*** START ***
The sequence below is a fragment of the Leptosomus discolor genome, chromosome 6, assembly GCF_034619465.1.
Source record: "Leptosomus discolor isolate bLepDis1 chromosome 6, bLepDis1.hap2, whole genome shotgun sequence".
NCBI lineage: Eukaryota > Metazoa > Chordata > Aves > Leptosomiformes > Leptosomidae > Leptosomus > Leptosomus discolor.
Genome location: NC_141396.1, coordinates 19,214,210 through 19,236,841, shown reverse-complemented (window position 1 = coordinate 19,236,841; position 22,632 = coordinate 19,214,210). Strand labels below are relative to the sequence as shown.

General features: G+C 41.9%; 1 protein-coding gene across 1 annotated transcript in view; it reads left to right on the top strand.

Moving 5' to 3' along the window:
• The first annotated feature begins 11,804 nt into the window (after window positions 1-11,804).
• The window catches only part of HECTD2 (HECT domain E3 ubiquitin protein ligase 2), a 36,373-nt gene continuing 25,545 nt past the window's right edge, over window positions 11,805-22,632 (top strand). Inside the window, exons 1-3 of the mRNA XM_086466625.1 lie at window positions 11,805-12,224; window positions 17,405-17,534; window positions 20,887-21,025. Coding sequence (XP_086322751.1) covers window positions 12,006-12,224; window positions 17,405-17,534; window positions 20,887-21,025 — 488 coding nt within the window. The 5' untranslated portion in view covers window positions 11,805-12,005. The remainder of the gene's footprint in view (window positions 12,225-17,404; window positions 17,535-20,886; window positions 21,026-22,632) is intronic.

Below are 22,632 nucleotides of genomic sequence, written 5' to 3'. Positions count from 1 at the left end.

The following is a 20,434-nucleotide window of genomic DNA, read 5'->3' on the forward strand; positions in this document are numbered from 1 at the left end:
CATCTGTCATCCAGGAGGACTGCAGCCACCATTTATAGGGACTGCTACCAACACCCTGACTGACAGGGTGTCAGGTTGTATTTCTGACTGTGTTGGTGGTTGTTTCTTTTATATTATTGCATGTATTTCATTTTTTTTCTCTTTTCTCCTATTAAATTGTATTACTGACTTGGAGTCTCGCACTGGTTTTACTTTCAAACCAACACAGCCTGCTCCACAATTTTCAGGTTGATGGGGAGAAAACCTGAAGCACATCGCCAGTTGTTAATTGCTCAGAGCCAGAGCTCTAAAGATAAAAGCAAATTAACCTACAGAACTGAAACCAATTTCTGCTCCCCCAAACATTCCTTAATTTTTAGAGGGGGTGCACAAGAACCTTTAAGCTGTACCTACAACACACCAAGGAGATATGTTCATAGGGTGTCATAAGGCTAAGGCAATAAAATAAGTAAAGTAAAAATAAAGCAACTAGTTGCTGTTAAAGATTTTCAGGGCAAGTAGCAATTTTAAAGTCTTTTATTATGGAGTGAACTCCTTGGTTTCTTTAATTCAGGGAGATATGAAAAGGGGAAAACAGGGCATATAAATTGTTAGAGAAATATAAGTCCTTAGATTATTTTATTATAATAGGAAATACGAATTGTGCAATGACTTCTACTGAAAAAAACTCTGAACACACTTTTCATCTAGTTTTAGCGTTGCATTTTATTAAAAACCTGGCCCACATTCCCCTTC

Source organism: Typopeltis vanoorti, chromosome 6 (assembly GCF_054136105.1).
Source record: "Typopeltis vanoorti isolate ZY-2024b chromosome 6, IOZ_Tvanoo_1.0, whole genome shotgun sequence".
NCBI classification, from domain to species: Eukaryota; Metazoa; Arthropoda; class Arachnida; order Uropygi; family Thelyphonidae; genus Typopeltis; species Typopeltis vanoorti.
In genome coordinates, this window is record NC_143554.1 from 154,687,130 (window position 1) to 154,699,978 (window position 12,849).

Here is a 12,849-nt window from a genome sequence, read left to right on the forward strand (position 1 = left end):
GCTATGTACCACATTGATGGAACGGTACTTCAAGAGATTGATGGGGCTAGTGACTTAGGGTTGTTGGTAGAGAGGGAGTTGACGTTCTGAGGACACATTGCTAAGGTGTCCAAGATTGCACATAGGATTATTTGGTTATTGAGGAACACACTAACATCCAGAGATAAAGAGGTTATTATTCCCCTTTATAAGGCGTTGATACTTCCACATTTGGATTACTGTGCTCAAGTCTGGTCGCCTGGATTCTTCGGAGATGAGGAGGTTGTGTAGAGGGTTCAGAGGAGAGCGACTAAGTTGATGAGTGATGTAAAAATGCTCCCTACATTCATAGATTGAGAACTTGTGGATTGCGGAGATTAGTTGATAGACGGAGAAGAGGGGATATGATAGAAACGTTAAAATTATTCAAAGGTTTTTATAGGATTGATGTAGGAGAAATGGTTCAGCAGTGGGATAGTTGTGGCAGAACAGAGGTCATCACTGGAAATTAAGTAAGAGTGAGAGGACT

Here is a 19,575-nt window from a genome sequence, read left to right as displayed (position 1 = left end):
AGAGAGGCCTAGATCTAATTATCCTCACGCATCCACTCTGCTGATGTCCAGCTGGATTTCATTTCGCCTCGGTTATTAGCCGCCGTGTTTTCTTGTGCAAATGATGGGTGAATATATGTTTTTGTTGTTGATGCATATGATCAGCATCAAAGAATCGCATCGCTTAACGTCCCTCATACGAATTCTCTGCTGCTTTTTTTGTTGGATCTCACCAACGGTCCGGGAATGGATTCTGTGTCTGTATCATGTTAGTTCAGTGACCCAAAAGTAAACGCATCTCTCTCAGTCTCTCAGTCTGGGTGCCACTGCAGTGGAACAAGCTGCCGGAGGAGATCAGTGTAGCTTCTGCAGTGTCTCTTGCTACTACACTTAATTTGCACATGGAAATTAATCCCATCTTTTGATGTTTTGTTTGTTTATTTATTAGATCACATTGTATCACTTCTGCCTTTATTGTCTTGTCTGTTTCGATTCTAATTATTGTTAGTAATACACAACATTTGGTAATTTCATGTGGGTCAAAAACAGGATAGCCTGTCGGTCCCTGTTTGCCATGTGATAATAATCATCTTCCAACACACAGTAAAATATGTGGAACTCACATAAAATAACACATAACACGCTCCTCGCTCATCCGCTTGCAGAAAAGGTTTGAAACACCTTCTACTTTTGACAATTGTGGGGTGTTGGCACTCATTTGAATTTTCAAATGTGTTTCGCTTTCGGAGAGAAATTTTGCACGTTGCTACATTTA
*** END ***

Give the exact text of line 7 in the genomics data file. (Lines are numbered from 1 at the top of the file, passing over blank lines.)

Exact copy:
• The first annotated feature begins 11,804 nt into the window (after window positions 1-11,804).